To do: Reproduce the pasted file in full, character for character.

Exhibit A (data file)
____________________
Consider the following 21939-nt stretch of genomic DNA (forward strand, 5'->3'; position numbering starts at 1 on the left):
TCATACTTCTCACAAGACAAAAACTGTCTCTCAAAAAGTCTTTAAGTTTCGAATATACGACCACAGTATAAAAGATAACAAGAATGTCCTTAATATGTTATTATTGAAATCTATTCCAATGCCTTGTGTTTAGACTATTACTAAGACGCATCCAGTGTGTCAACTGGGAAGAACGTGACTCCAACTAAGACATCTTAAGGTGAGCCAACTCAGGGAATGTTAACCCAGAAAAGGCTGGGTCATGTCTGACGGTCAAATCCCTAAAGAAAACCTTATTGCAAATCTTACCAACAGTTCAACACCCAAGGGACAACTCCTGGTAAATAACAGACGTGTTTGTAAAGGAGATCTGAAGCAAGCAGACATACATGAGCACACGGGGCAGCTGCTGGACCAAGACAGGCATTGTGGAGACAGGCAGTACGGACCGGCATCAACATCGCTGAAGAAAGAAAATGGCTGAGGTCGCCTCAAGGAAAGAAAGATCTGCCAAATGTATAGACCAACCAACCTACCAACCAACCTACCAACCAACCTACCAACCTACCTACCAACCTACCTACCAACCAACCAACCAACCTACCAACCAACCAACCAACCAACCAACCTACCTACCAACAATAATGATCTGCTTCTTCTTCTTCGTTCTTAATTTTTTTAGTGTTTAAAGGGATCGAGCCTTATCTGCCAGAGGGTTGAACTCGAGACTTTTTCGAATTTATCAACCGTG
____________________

Consider the following 21939-nt stretch of genomic DNA (forward strand, 5'->3'; position numbering starts at 1 on the left):
TCATACTTCTCACAAGACAAAAACTGTCTCTCAAAAAGTCTTTAAGTTTCGAATATACGACCACAGTATAAAAGATAACAAGAATGTCCTTAATATGTTATTATTGAAATCTATTCCAATGCCTTGTGTTTAGACTATTACTAAGACGCATCCAGTGTGTCAACTGGGAAGAACGTGACTCCAACTAAGACATCTTAAGGTGAGCCAACTCAGGGAATGTTAACCCAGAAAAGGCTGGGTCATGTCTGACGGTCAAATCCCTAAAGAAAACCTTATTGCAAATCTTACCAACAGTTCAACACCCAAGGGACAACTCCTGGTAAATAACAGACGTGTTTGTAAAGGAGATCTGAAGCAAGCAGACATACATGAGCACACGGGGCAGCTGCTGGACCAAGACAGGCATTGTGGAGACAGGCAGTACGGACCGGCATCAACATCGCTGAAGAAAGAAAATGGCTGAGGTCGCCTCAAGGAAAGAAAGATCTGCCAAATGTATAGACCAACCAACCTACCAACCAACCTACCAACCAACCTACCAACCTACCTACCAACCTACCTACCAACCAACCAACCAACCTACCAACCAACCAACCAACCAACCAACCTACCTACCAACAATAATGATCTGCTTCTTCTTCTTCGTTCTTAATTTTTTTAGTGTTTAAAGGGATCGAGCCTTATCTGCCAGAGGGTTGAACTCGAGACTTTTTCGAATTTATCAACCGTG